When asked about working in this new position, Orazem stated she was “looking forward to building community with people at the University of Iowa, across the state, and beyond who are passionate about the rich history and future of Iowa women and their political work.”
The Jean Lloyd-Jones and Michal Eynon Lynch Iowa Women’s Archives Women in Politics Archivist was generously funded by Jean Lloyd-Jones (71MA), who spent 16 years as an Iowa legislator and much of her life advocating for women—from all backgrounds and political affiliations—to pursue careers in politics. This is the second named position in the Libraries and Orazem will be formally invested into the role in 2023. Orazem will help update, maintain, and expand the Hard Won, Not Done—A Salute to Iowa Women Politicians online project. Learn more about Lloyd-Jones and the “Hard Won, Not Done” initiative here.
As an archivist, Orazem says she is a big dabbler and has always loved the generalist nature of the archival profession. “Whether it’s developing relationships with donors, assisting researchers on their subjects of expertise, working with students who are new to archives, or interviewing people about the stories they’ve lived, you get to wear many different hats and dip a toe into many different projects, so my passion for the work is constantly renewed.”
When not working in the IWA, Orazem enjoys seeing live music, playing euchre, and exploring local cemeteries (wait till she hears about our haunted stacks!)
We are so happy to have Kate on the team and look forward to watching her grow the IWA as the Women in Politics Archivist.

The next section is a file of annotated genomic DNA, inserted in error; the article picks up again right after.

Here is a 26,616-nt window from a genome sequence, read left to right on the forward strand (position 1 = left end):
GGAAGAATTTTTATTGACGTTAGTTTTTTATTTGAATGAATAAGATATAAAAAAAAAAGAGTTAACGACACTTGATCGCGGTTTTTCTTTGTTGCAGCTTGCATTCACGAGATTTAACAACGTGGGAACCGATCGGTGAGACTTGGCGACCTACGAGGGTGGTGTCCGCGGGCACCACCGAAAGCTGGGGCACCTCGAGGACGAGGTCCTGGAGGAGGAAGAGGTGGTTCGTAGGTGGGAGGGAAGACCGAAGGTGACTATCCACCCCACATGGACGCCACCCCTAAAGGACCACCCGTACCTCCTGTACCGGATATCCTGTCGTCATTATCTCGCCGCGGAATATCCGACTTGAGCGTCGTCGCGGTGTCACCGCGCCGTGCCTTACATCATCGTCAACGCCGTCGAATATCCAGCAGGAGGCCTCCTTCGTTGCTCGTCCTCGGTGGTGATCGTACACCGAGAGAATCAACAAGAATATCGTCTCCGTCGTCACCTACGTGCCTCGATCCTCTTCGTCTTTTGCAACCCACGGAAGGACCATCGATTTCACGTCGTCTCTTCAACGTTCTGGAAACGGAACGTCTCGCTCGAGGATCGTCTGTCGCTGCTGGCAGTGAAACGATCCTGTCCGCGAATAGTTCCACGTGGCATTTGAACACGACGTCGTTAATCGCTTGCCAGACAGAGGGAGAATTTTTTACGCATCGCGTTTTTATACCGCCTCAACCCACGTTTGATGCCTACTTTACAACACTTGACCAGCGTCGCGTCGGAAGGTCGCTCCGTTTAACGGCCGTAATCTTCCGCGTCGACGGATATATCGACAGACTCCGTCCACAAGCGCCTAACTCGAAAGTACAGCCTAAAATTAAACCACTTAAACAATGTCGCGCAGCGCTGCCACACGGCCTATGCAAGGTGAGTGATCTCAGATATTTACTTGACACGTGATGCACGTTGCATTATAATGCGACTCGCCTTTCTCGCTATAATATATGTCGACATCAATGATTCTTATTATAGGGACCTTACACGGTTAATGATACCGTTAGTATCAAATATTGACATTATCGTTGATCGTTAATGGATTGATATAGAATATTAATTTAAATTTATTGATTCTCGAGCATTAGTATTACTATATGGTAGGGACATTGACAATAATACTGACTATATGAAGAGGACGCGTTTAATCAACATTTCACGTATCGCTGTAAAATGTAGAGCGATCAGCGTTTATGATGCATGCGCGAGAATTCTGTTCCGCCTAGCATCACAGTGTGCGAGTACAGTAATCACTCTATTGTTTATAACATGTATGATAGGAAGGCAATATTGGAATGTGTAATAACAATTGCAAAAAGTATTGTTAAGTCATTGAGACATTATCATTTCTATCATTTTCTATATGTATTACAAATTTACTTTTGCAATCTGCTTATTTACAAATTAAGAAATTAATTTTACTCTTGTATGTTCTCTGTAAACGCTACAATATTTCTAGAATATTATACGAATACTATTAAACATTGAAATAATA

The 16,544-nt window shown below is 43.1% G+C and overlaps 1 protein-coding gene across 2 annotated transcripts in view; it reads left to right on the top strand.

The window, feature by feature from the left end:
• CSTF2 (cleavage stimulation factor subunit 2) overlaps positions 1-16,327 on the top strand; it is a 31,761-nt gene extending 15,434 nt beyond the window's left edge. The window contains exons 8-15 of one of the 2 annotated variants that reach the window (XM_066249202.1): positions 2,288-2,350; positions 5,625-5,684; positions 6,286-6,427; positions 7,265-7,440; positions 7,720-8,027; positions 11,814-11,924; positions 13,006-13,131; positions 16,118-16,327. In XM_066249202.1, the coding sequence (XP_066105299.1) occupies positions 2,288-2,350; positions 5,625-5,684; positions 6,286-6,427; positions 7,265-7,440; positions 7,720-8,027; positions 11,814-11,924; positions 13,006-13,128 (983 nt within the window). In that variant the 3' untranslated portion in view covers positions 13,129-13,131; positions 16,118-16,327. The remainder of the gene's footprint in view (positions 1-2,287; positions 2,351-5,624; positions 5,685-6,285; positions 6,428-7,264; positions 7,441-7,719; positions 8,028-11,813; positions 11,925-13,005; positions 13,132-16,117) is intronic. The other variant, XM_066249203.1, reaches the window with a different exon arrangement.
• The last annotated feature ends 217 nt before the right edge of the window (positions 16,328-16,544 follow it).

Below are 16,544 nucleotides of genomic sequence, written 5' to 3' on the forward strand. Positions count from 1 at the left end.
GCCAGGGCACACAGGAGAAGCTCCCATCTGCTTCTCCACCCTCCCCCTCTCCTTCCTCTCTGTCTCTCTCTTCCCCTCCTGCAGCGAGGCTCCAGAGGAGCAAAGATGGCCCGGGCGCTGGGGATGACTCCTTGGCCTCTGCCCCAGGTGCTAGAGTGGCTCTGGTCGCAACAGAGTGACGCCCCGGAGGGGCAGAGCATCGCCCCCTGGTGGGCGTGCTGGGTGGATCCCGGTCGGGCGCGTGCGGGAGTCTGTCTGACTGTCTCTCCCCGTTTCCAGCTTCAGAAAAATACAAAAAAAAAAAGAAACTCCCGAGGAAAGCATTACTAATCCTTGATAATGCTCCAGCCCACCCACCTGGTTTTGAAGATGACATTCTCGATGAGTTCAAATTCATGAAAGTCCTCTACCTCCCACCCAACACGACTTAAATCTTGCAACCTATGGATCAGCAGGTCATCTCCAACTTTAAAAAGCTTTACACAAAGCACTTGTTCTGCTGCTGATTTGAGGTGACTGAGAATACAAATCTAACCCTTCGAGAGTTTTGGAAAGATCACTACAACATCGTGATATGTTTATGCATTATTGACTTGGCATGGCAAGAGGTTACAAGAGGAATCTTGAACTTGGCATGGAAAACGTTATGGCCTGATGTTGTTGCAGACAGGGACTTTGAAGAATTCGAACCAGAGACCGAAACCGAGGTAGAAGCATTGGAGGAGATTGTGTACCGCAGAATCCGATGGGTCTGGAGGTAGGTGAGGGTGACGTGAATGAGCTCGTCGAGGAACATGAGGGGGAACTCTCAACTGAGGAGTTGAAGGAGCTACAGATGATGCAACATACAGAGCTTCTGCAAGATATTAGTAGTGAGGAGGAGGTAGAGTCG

The following comes from university archivist Sarah Keen
Have you heard footsteps where no corporeal being is walking? Have unexplainable events occurred in your building that have no humanly cause? Are there spaces on campus where the spirits of those who have walked this earth before us feel particularly present?
If so, the University Archives would like to hear your tales of paranormal encounters on campus and in Iowa City. Share your spooky stories to be added to the archives and shared with the campus community.
The following is written by academic outreach coordinator Kathryn Reuter.
On Tuesday, October 4th, 2022, join the Stanley Museum of Art & the University of Iowa Libraries’ Special Collections and Archives as they celebrate the 123rd birthday of artist Lil Picard! Crafts and cake will be available in the Stanley Museum lobby from 12-2pm, and there will be a pop-up exhibit of Picard’s artworks and items from her archives in the Visual Laboratory (third floor of the museum). Learn more about the event here.
Lil Picard was born Lilli Elisabeth Benedick in Germany on October 4th, 1899. She got her start as an artist and performer by singing and dancing in cabarets in Berlin in the 1920s.
Later she worked as a fashion editor for German publications until the anti-Semitic policies of the National Socialist Party caused her and her second husband, Henry Odell, to immigrate to the United States in 1936.
In their new home in New York City, Lil Picard took English lessons as well as design and lettering classes. She began selling her accessories and jewelry designs to department stores before establishing her own milliner studio at 555 Madison Avenue in 1939. In 1942, she opened “Custom Hat Box”, a milliner counter in Bloomingdale’s.
In addition to her hat making, Lil Picard supported herself as a journalist, writing for German newspapers and art magazines as well as American publications such as Art Magazine, Andy Warhol’s Interview, and The East Village Other.
As an artist, Lil Picard worked in a variety of mediums including painting, sculpture, watercolor and drawings, collages, assemblages, and performance art. Her performance art, especially, was an avenue for expressing her militant views on the Vietnam War and on social and environmental issues.
From 1955-1981, Lil Picard had fifteen solo exhibitions (in both the United States and Germany) and her work was included in more than forty group shows. She participated in six Avant Garde Festivals of New York between 1967 and 1975. Increasingly blind during her last years, Lil Picard became reclusive, dying without descendants on May 10, 1994.